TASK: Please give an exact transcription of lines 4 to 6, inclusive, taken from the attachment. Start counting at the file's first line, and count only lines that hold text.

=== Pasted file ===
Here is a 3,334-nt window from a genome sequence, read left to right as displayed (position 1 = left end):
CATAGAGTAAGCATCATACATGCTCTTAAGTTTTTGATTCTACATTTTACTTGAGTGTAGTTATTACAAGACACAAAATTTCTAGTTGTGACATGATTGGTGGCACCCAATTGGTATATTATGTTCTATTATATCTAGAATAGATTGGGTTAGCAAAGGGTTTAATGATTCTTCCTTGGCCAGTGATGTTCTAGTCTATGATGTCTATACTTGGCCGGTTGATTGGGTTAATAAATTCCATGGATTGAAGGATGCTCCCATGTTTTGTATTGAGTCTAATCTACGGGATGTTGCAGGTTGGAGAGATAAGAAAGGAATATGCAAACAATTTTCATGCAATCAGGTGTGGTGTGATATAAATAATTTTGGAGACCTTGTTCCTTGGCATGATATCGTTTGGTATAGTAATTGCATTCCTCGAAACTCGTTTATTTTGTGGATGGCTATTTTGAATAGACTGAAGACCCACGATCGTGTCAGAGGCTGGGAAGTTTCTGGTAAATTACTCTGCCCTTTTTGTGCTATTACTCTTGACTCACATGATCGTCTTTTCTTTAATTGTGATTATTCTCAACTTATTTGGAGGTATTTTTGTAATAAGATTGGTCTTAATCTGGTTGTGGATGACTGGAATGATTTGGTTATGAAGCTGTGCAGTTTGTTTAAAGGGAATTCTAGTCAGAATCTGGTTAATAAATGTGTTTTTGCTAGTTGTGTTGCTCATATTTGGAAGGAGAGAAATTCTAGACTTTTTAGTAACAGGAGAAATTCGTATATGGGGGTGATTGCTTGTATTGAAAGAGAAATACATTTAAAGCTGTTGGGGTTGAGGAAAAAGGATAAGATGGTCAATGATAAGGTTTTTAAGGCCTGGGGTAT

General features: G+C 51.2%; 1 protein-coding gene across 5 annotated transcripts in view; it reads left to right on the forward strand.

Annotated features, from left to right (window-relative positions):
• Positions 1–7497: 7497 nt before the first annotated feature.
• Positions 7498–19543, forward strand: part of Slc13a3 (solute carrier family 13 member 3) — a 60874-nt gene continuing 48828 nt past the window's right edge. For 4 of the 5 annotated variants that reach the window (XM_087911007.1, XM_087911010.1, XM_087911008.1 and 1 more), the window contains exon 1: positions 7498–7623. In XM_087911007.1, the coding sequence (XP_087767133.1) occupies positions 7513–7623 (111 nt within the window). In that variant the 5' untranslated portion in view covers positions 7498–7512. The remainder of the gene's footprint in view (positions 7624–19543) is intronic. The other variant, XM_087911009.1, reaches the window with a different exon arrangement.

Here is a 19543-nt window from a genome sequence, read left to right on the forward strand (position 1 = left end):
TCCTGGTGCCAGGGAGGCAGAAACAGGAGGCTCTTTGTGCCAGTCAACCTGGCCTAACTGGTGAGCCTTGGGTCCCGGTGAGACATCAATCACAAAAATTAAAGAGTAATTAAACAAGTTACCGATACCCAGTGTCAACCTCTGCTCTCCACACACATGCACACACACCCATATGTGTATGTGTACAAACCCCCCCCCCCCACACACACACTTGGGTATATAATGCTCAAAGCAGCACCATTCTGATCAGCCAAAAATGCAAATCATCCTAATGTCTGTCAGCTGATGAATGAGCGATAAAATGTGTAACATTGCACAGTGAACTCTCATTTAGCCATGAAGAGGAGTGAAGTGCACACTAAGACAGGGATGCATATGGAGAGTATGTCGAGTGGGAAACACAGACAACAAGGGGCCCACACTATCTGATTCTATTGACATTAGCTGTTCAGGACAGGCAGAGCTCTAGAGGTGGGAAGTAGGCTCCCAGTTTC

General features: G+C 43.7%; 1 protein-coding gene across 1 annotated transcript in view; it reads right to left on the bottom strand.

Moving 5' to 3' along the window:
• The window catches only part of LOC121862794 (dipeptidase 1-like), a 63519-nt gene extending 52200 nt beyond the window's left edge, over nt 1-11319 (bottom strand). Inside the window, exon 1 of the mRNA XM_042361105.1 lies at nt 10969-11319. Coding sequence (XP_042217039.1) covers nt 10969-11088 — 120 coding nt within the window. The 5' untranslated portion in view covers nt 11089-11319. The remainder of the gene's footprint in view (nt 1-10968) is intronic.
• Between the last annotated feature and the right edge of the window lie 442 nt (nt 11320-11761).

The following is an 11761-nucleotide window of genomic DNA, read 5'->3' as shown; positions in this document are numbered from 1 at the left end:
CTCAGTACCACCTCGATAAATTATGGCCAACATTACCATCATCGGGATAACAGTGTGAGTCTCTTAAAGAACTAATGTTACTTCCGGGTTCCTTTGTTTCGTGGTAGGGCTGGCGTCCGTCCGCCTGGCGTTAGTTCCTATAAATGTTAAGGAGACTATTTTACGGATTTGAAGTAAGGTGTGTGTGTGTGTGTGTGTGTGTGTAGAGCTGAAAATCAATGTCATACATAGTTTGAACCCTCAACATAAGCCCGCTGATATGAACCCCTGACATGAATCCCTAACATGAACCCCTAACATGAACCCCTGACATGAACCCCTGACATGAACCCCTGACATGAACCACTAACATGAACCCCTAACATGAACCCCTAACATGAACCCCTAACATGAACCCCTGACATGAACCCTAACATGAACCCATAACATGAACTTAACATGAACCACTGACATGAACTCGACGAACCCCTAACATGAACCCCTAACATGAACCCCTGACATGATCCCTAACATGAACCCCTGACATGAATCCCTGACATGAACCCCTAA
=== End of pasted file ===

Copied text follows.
Annotated features, from left to right (window-relative positions):
• Positions 1–7497: 7497 nt before the first annotated feature.
• Positions 7498–19543, forward strand: part of Slc13a3 (solute carrier family 13 member 3) — a 60874-nt gene continuing 48828 nt past the window's right edge. For 4 of the 5 annotated variants that reach the window (XM_087911007.1, XM_087911010.1, XM_087911008.1 and 1 more), the window contains exon 1: positions 7498–7623. In XM_087911007.1, the coding sequence (XP_087767133.1) occupies positions 7513–7623 (111 nt within the window). In that variant the 5' untranslated portion in view covers positions 7498–7512. The remainder of the gene's footprint in view (positions 7624–19543) is intronic. The other variant, XM_087911009.1, reaches the window with a different exon arrangement.